The Joint Polar Satellite System is the nation's next generation of polar-orbiting environmental satellites. JPSS satellites circle the Earth from pole-to-pole and cross the equator 14 times daily in the afternoon orbit, providing full global coverage twice per day. Polar satellite data is considered the backbone of the weather forecast and NOAA's National Weather Service uses JPSS data as a critical input for numerical forecast models, providing the basis for essential, mid-range (3- to 7-day) forecasts. These forecasts allow for early warnings and enable emergency managers to make timely decisions to protect American lives and property, including ordering effective evacuation. JPSS satellites also provide critical observations in polar regions. In Alaska, JPSS supports essential forecasting fore economically vital aviation, maritime, oil and gas industries. JPSS also enables scientists and forecasters to monitor and predict weather patterns with greater accuracy and to study long-term climate trends by extending the more than 30-year satellite data record.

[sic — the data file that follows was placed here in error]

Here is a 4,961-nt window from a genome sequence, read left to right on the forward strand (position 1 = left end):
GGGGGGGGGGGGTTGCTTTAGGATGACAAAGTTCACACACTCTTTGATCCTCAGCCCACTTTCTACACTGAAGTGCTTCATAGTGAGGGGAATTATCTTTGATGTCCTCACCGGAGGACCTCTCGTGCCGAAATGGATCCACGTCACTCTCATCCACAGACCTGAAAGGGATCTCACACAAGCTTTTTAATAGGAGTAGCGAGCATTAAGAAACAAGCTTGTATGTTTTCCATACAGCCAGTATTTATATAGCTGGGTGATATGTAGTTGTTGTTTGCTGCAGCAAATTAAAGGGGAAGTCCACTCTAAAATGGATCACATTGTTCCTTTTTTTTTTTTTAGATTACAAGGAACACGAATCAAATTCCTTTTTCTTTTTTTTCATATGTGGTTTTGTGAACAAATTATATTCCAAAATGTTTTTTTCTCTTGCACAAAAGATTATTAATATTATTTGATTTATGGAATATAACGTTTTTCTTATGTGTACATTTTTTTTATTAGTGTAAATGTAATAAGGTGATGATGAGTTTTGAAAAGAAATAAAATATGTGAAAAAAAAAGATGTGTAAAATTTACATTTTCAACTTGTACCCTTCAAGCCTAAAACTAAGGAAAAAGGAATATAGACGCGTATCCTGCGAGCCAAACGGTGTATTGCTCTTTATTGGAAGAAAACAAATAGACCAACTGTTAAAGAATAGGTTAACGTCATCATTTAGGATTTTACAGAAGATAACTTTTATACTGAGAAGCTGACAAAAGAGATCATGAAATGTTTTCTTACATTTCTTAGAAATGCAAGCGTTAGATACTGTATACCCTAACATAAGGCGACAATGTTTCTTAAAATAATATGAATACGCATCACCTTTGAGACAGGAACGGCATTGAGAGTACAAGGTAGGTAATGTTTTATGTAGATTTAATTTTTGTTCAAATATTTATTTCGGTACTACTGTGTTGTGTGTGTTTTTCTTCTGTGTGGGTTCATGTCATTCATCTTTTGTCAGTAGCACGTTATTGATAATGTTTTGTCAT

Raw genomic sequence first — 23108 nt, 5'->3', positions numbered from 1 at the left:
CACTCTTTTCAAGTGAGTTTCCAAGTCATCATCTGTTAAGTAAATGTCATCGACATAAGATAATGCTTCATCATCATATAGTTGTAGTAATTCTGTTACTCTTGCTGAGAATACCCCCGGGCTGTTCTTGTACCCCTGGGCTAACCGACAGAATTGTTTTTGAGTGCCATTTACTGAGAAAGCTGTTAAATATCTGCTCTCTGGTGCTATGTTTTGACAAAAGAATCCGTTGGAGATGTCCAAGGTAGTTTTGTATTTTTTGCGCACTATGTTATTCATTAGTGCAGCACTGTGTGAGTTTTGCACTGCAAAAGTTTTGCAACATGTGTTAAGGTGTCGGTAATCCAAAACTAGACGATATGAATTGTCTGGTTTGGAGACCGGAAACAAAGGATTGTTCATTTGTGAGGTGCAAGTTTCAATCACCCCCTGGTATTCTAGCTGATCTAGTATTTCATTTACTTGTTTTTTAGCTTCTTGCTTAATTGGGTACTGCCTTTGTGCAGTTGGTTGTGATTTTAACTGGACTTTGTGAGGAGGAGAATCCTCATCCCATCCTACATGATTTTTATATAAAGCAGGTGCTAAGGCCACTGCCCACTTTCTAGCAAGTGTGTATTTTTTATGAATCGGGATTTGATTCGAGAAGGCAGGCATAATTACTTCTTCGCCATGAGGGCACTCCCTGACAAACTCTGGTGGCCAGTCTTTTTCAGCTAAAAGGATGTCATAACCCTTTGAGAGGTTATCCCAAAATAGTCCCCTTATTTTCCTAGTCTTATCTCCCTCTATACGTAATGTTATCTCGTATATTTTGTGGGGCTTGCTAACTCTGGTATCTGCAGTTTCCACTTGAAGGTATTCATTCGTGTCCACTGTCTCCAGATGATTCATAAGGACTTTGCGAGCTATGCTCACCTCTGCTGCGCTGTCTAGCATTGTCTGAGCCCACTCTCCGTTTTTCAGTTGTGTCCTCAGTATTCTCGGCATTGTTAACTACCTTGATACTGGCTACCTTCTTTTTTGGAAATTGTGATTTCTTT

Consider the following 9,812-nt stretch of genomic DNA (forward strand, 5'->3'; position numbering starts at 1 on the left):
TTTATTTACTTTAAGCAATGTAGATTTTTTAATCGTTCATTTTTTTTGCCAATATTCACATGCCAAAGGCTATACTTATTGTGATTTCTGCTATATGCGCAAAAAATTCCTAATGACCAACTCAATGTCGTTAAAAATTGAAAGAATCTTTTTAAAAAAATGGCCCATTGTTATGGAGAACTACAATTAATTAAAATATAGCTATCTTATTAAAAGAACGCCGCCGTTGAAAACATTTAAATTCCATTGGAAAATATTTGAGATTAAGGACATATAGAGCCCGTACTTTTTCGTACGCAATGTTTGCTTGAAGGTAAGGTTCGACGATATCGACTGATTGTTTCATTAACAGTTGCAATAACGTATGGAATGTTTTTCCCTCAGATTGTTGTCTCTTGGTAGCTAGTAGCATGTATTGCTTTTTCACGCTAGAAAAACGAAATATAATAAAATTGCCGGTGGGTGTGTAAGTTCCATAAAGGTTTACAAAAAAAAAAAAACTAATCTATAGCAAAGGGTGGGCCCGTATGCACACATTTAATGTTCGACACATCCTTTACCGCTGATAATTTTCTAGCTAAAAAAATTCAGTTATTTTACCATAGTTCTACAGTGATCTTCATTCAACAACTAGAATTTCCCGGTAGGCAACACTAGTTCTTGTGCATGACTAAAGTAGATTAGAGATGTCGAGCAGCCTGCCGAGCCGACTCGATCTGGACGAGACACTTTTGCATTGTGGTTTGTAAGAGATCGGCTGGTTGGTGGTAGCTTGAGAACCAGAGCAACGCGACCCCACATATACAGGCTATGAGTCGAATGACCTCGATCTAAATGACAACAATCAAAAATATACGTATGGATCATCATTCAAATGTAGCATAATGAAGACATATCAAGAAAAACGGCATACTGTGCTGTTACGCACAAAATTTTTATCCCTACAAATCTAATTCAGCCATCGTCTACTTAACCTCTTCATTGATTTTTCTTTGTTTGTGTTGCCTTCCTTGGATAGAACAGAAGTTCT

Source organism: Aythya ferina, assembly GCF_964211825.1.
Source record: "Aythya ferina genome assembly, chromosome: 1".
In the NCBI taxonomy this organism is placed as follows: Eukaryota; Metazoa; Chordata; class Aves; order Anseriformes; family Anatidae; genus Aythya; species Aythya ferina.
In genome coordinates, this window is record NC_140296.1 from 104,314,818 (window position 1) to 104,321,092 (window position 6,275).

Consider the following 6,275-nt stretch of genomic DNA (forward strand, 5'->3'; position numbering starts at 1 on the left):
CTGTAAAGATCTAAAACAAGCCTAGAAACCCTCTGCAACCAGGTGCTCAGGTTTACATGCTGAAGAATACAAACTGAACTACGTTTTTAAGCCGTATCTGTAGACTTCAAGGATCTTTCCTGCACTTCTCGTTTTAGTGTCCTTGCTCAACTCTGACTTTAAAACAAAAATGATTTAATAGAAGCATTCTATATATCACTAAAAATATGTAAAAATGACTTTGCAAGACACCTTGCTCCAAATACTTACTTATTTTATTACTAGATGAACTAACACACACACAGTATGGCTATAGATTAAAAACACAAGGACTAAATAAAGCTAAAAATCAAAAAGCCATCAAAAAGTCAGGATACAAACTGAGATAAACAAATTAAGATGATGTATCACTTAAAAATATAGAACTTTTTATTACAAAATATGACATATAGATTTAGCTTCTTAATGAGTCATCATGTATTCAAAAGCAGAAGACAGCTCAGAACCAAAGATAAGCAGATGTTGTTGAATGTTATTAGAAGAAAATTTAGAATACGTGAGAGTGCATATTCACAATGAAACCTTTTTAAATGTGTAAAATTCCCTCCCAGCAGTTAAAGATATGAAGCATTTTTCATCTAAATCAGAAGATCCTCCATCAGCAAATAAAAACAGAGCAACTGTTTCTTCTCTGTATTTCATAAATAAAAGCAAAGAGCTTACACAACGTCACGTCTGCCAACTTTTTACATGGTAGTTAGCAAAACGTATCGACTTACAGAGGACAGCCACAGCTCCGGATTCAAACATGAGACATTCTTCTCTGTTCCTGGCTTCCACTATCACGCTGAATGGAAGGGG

The satellites of the JPSS constellation host state-of-the-art instruments, including the Advanced Technology Microwave Sounder (ATMS), the Cross-Track Infrared Sounder, the Visible Infrared Imaging Radiometer Suite, the Ozone Mapping and Profiler Suite, and an instrument that measures the Earth's radiation budget. Together, these instruments gather global measurements pf atmospheric, terrestrial, and oceanic conditions, including atmospheric temperature and moisture, hurricane intensity, clouds, rainfall, dense fog, volcanic ash, fire location and smoke plumes, sea and land surface temperatures, vegetation, snow and ice cover, and ozone. Information from JPSS satellites supports every area of NOAA's mission, including ensuring a more Weather-Ready Nation.